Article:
In July, the UN Human Rights Council established a Commission of Inquiry to examine alleged laws-of-war violations by all parties to the July-August fighting. In November, Israel stated it would not cooperate with the Commission, alleging it was biased.
Israel's continuing blockade of the Gaza Strip amounted to collective punishment of the civilian population. Egypt also blocked all regular movement of goods at the Rafah crossing, and severely restricted the movement of people through the border. More than 80 percent of Gaza’s 1.8 million people receive humanitarian assistance, and unemployment had reached 45 percent even before the July-August hostilities in which 128 workshops and businesses were destroyed and another 291 damaged.
Even before the 2014 fighting, Israeli imports to Gaza amounted to a mere 15 percent of 2006 levels (before the blockade). Again, even before the fighting, the blockade had caused a shortage of 71,000 homes and 200 schools in Gaza, according to the UN.
Palestinian armed groups used construction materials, almost certainly imported from Egypt, to build tunnels they used to launch attacks in Israel. To prevent military use of concrete and steel bars, Israel and the Palestinian Authority agreed to a monitoring mechanism for imports of the materials. By December, imported materials fell drastically below the levels needed to rebuild civilian homes and infrastructure destroyed during the summer fighting. Israel maintained restrictions on commercial exports from Gaza without a similar security rationale with severe economic consequences.
After taking power in July 2013, Egypt’s military-backed government tightened restrictions on the movement of Palestinians between Gaza and Sinai, cutting the number of Gaza residents passing through the crossing by two-thirds, to an average of 6,444 per month in the first half of 2014. Egypt did not permit regular imports or exports of goods through Rafah. After an October attack by an armed group killed 30 security forces north of the Sinai town of al-Arish, Egypt further restricted border-crossings.
Before the July-August fighting, Israeli forces continued to shoot at Palestinian civilians in the Israeli-declared “no-go” zone inside Gaza's northern and eastern borders and more than six nautical miles from Gaza’s shore. In the first half of 2014, Israeli forces killed four Palestinian civilians and wounded 87 at distances up to 500 meters inside Gaza, the UN reported.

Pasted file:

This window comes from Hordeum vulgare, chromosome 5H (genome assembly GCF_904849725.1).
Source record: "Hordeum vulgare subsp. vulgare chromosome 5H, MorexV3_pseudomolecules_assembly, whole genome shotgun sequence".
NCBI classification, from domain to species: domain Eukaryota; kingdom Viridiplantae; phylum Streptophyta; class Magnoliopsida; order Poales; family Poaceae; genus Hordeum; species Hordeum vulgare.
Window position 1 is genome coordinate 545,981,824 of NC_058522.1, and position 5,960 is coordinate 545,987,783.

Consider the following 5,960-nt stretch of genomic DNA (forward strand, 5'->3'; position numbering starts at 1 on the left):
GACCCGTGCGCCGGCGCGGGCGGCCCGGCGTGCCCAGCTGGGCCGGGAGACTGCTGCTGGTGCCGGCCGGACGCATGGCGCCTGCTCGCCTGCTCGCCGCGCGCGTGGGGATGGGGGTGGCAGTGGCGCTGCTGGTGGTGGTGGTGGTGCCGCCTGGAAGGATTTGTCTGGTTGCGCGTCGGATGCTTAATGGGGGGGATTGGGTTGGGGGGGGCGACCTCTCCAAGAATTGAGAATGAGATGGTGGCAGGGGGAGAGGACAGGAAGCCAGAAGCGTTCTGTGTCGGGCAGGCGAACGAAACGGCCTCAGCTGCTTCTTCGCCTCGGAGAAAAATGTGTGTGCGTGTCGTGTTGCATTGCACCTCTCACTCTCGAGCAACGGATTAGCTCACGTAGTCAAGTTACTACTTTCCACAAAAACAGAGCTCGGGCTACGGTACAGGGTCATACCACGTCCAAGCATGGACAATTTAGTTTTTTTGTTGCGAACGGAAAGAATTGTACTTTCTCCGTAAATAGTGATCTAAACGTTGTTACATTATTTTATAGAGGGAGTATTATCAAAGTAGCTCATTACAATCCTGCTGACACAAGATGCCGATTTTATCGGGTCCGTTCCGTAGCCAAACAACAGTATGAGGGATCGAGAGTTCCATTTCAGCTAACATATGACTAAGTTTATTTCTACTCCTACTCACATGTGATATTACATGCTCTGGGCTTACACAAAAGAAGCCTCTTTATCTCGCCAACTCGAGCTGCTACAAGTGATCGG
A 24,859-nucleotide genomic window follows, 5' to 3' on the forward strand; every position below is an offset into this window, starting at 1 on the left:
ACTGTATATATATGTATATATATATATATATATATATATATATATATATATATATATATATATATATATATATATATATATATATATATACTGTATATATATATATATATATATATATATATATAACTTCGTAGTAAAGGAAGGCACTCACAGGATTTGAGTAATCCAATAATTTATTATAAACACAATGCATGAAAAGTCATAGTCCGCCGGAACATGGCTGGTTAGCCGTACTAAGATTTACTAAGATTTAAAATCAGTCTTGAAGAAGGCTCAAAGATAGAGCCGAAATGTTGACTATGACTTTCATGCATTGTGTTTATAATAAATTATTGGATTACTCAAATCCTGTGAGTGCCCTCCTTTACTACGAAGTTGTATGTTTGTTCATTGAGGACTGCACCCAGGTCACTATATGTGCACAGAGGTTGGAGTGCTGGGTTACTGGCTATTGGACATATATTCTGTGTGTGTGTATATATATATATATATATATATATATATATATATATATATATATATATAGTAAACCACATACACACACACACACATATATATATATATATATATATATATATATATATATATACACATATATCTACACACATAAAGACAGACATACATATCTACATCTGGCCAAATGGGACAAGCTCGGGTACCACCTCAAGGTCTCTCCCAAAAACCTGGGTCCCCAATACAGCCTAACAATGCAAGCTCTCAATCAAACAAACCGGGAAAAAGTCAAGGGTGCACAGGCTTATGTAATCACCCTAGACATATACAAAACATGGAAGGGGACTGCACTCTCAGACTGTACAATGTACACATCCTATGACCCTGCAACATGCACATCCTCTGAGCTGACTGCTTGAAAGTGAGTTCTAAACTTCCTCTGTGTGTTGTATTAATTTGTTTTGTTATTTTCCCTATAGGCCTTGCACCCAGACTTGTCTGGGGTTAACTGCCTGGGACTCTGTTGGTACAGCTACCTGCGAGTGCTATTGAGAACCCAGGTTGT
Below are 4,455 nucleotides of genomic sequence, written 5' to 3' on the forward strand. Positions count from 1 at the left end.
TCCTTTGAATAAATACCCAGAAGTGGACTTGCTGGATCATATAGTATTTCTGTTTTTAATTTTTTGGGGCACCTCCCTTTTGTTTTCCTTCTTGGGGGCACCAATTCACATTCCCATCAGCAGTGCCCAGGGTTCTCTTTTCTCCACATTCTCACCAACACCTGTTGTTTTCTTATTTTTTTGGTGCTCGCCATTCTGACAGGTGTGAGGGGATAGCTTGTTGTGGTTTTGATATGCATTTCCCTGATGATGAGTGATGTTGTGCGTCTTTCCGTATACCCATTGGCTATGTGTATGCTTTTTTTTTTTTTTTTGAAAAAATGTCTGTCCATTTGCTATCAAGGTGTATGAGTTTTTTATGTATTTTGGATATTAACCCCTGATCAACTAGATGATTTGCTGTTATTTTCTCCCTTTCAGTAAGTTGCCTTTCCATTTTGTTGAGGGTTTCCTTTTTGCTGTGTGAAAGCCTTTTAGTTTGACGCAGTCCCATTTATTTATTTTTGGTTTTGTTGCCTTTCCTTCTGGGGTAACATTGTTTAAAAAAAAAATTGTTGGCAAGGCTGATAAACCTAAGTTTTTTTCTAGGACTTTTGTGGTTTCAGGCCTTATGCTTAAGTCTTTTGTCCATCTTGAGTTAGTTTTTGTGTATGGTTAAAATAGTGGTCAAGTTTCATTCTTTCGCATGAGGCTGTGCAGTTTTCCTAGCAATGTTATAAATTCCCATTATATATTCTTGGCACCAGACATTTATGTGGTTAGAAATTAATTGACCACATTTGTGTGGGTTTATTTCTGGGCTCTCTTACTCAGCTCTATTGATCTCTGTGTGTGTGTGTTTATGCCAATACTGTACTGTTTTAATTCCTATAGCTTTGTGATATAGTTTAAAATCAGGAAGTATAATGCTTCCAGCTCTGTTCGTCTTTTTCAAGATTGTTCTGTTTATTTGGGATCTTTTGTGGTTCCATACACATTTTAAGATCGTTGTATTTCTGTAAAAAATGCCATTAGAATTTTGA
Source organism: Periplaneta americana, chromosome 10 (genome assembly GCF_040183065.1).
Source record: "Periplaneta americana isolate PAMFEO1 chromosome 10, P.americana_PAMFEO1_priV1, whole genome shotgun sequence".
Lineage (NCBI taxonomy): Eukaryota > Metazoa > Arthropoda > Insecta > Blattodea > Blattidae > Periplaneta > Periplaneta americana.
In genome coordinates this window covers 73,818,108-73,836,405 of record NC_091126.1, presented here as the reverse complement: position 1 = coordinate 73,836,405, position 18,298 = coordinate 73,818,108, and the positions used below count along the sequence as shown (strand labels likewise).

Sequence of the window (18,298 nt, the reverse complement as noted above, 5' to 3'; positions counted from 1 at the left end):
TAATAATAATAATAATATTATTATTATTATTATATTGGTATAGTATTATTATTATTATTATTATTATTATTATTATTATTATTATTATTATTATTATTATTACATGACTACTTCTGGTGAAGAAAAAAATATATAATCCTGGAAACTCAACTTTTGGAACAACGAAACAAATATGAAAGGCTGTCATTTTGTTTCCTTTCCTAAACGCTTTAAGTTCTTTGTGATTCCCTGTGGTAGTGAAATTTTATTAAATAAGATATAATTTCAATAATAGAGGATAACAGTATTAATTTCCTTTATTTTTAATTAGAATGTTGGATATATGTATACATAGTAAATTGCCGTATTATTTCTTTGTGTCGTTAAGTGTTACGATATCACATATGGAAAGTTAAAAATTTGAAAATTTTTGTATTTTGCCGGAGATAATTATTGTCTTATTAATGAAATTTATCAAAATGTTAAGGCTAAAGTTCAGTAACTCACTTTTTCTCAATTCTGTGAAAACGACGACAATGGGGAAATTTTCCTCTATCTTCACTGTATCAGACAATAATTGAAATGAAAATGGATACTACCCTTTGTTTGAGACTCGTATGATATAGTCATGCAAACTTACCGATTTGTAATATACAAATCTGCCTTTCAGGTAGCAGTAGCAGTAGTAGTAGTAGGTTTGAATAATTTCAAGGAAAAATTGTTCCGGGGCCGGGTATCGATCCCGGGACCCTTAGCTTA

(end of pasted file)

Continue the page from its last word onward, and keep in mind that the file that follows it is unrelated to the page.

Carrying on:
Following the August 26 ceasefire, Israel eased its restrictions on Palestinian fishermen, allowing them to fish up to six, rather than three, nautical miles from shore. The closures still prohibited access to 70 percent of Gaza's maritime area as recognized under international law. In the first six months of 2014, Israeli naval forces shot at or otherwise used force against fishermen 181 times, and wounded eight, according to the UN.
Hamas and Palestinian Armed Groups
Palestinian armed groups launched more than 5,000 rockets and mortars into Israel, killing 5 civilians, including 370 rockets before the escalation of fighting on July 8, repeatedly forcing civilians in cities throughout Israel to seek protection in shelters. The rockets launched by armed groups in Gaza cannot be accurately aimed at military objectives and amount to indiscriminate or deliberate attacks on civilians when directed at Israeli population centers, in violation of the laws of war.
During the July-August fighting, the UN Relief and Works Agency for Palestine Refugees (UNRWA) discovered that Palestinian armed groups had stored rockets in three vacant schools run by UNWRA. Palestinian fighters endangered civilians by launching rockets from populated areas.
On August 21-23, Palestinian armed groups, most likely acting with Hamas’s approval, summarily executed 25 men in public who were accused of collaborating with Israel. Armed groups took at least 16 of the men from Hamas-controlled prisons.
Hamas took no apparent steps to arrest or prosecute those responsible.
The Internal Security Agency and Hamas police in Gaza tortured or ill-treated 338 people as of October 31, according to complaints received by the Independent Commission for Human Rights (ICHR), a Palestinian rights body.
Hamas security forces arbitrarily detained civil society activists, university professors, and members of the rival Fatah political faction.
Israeli security forces fatally shot at least 43 Palestinian civilians, including 11 children, in the West Bank as of October 31, many in circumstances that suggest the killings were unlawful. In May, Israeli forces killed Nadim Nuwarah, 17, and Muhammad Abu Thahr, 16, during a Palestinian protest near Ofer, an Israeli military base and prison in the West Bank. Videos showed that at the time he was killed neither of the boys was throwing stones or posed any imminent threat to life. In November, Israeli police arrested a Border Police official suspected of killing Nuwarah unlawfully.